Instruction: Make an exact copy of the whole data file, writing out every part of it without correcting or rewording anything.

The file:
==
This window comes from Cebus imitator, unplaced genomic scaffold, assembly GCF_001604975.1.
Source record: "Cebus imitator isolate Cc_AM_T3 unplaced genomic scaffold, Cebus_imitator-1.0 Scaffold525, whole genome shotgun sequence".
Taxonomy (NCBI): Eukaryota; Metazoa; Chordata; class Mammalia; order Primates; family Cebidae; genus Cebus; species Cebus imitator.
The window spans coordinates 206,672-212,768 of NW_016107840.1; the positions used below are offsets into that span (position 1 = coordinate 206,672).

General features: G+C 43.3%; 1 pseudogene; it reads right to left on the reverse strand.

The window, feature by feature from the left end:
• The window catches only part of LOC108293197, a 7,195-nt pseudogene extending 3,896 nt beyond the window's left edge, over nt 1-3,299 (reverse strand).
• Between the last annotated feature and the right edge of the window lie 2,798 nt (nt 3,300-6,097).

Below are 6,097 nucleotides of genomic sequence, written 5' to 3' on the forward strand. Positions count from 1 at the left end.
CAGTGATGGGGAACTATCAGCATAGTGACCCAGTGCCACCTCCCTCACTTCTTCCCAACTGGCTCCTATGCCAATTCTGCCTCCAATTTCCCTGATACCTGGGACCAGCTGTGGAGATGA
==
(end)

This window comes from Cebus imitator, unplaced genomic scaffold, assembly GCF_001604975.1.
Source record: "Cebus imitator isolate Cc_AM_T3 unplaced genomic scaffold, Cebus_imitator-1.0 Scaffold525, whole genome shotgun sequence".
Taxonomy (NCBI): Eukaryota; Metazoa; Chordata; class Mammalia; order Primates; family Cebidae; genus Cebus; species Cebus imitator.
The window spans coordinates 206,672-212,768 of NW_016107840.1; the positions used below are offsets into that span (position 1 = coordinate 206,672).

General features: G+C 43.3%; 1 pseudogene; it reads right to left on the reverse strand.

The window, feature by feature from the left end:
• The window catches only part of LOC108293197, a 7,195-nt pseudogene extending 3,896 nt beyond the window's left edge, over nt 1-3,299 (reverse strand).
• Between the last annotated feature and the right edge of the window lie 2,798 nt (nt 3,300-6,097).

Below are 6,097 nucleotides of genomic sequence, written 5' to 3' on the forward strand. Positions count from 1 at the left end.
CAGTGATGGGGAACTATCAGCATAGTGACCCAGTGCCACCTCCCTCACTTCTTCCCAACTGGCTCCTATGCCAATTCTGCCTCCAATTTCCCTGATACCTGGGACCAGCTGTGGAGATGA